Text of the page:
Blog Posts by kent brewster

  • Developer Spotlight:

    Randy Troppmann (with designer/developer Sarah Ramsden) reports continued success with the Yahoo! Maps and Flickr APIs on Visitors can create, edit, save, share, and add Flickr photos to maps of their favorite running routes. Or, if you've forgotten your permalink, you can search over 13,000 user-generated routes.


    RunningMap is quick, easy to use, and does just the sort of thing we were hoping for when we started opening up the APIs: it meets an ongoing need that could only be expressed and fulfilled by a committed online community. Congratulations, folks; we'll see you on the road.

    Kent Brewster, Yahoo! Developer Network

  • Greetings from Mashup Camp 4

    The fourth iteration of Mashup Camp and Mashup University went off without a hitch last week, Monday through Thursday at the Computer History Museum, in Mountain View, CA.

    Best Mashup Winners:

    First prize: Chime TV, by Taylor McKnight and Chirag Mehta. Really sweet all-Flash video aggregator, featuring video from all over the web. (Here's Mashup Camp founder David Berlind, bouncing off ZDNet, YouTube, and Chime.TV, about how mash-ups work.) This was Mr. McKnight's second first-prize win; his first was two years ago, for Podbop.

    Second prize: The Telephone Game, by John Herren. Responding to suggestions from the demo audience during two rounds of Speed Geeking, John built an application that took one input term, ran it through a bunch (six or seven, by the end of the second session) different search engines, and showed the results as it went along.

    Third prize: ClubStumbler, by Nate Ritter and Chris Radcliffe. The designated driver's best friend, ClubStumbler helps you plot the best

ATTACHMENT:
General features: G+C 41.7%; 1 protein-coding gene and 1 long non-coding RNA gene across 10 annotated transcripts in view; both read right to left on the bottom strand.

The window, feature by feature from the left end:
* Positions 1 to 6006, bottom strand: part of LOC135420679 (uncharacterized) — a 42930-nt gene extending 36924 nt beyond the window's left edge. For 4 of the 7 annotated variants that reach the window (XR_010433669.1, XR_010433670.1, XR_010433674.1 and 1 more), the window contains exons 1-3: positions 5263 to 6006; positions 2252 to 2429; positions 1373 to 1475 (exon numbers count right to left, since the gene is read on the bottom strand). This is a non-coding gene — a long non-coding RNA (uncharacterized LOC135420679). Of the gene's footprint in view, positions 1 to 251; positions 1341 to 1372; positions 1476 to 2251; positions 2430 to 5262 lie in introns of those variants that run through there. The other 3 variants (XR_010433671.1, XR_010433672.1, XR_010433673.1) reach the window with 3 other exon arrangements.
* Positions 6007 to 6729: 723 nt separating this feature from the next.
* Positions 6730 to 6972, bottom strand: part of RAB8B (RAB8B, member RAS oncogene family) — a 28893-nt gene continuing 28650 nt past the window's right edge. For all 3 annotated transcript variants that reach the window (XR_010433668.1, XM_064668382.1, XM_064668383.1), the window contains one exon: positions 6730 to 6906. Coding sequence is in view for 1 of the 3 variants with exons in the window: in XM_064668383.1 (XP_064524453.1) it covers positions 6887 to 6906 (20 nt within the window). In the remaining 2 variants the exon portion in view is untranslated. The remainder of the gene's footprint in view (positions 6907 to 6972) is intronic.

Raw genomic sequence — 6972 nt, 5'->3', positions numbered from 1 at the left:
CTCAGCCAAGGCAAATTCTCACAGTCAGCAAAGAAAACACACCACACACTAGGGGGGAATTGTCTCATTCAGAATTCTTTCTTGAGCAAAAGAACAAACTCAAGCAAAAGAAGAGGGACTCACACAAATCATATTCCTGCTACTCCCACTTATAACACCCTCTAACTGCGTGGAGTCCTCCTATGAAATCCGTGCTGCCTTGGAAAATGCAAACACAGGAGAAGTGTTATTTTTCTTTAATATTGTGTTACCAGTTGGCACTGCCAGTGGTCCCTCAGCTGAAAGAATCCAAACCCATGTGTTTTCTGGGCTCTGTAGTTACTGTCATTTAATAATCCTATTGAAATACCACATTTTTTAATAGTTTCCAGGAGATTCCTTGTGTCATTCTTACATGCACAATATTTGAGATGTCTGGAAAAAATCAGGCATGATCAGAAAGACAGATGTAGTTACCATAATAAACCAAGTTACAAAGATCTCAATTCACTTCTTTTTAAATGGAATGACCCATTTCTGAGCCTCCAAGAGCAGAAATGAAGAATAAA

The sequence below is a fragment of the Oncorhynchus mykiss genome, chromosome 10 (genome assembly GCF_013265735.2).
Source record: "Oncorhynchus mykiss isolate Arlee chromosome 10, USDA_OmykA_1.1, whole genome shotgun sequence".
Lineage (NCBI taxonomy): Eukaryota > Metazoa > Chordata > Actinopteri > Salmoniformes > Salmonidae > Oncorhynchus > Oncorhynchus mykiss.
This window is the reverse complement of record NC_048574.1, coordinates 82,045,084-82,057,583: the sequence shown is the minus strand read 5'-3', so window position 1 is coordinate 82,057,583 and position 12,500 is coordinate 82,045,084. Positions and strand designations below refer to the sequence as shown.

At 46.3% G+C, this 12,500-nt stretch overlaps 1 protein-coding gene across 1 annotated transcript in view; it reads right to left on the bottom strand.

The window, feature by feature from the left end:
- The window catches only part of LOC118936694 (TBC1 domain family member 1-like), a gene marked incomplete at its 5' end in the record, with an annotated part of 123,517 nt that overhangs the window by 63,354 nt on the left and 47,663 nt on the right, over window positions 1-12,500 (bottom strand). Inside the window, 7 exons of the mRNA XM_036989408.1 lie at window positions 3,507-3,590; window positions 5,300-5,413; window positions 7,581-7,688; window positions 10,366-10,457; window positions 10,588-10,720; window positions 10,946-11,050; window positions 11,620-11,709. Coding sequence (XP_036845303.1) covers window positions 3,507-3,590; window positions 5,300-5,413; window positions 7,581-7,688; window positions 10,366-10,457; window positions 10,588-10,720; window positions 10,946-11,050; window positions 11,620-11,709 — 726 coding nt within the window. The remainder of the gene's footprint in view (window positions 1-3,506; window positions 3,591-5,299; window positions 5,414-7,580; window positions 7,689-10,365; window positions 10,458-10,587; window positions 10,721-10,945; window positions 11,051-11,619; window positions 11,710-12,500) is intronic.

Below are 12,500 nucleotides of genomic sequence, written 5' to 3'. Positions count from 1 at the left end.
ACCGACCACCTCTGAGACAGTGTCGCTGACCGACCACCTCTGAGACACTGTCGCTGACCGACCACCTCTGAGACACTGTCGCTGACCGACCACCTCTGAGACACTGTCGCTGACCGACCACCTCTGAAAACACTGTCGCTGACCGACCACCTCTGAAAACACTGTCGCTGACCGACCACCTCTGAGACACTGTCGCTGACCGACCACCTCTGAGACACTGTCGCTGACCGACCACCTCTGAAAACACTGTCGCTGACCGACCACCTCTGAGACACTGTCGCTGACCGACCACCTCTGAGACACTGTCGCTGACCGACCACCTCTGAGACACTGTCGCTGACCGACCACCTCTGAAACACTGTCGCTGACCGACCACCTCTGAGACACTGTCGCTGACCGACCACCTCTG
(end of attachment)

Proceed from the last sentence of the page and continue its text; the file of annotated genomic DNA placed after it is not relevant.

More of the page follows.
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  • Road Trip: First Stop on Adobe’s AIR Bus Tour

    Just back from the first stop on the Adobe AIR Bus Tour; here are some quick impressions:

    Big Red Bus

    In addition to seamless integration with Flash, AIR is very easy for HTML developers to use and understand. You write an XML wrapper around your HTML source, your HTML brings in your CSS and JavaScript, AIR brings everything up in WebKit, and it's running, just like that. I've got a tiny proof-of-concept on my personal site; it's a stand-alone Yahoo! search widget that weighs in at a whopping 4642 bytes. More sample applications are coming online in a steady stream; check out Tweetr, Pownce, and Jack Slocum's ExtJS. Community sites are also popping up; see, the Adobe Labs Showcase, and the AIR Applications Wiki, for example.

    The bus-tour concept is outstanding. They've taken a luxury motor coach, shrink-wrapped it in bright Adobe red, and filled it with everything a hard-working nerd needs--sketchy bandwidth, Guitar Hero, heavily-caffeinated beverages, and sixteen tons of O'Reilly

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